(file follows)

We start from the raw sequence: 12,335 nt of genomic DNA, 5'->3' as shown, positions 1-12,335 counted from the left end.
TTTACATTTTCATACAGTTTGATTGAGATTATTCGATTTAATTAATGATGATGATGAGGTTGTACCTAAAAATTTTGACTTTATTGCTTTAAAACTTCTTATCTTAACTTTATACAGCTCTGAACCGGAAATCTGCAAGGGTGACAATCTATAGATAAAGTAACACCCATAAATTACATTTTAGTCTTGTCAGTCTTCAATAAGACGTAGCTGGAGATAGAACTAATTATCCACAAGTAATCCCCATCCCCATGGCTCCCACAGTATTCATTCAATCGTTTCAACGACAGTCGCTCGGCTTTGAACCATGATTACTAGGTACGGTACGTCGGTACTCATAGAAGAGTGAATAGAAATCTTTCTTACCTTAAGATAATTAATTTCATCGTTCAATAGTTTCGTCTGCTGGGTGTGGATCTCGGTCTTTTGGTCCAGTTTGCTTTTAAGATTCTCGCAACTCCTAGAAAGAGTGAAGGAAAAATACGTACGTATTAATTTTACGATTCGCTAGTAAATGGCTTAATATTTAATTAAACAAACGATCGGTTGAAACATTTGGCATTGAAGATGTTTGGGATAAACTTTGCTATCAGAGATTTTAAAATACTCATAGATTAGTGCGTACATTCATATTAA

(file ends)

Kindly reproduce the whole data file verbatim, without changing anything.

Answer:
We start from the raw sequence: 12,335 nt of genomic DNA, 5'->3' as shown, positions 1-12,335 counted from the left end.
TTTACATTTTCATACAGTTTGATTGAGATTATTCGATTTAATTAATGATGATGATGAGGTTGTACCTAAAAATTTTGACTTTATTGCTTTAAAACTTCTTATCTTAACTTTATACAGCTCTGAACCGGAAATCTGCAAGGGTGACAATCTATAGATAAAGTAACACCCATAAATTACATTTTAGTCTTGTCAGTCTTCAATAAGACGTAGCTGGAGATAGAACTAATTATCCACAAGTAATCCCCATCCCCATGGCTCCCACAGTATTCATTCAATCGTTTCAACGACAGTCGCTCGGCTTTGAACCATGATTACTAGGTACGGTACGTCGGTACTCATAGAAGAGTGAATAGAAATCTTTCTTACCTTAAGATAATTAATTTCATCGTTCAATAGTTTCGTCTGCTGGGTGTGGATCTCGGTCTTTTGGTCCAGTTTGCTTTTAAGATTCTCGCAACTCCTAGAAAGAGTGAAGGAAAAATACGTACGTATTAATTTTACGATTCGCTAGTAAATGGCTTAATATTTAATTAAACAAACGATCGGTTGAAACATTTGGCATTGAAGATGTTTGGGATAAACTTTGCTATCAGAGATTTTAAAATACTCATAGATTAGTGCGTACATTCATATTAA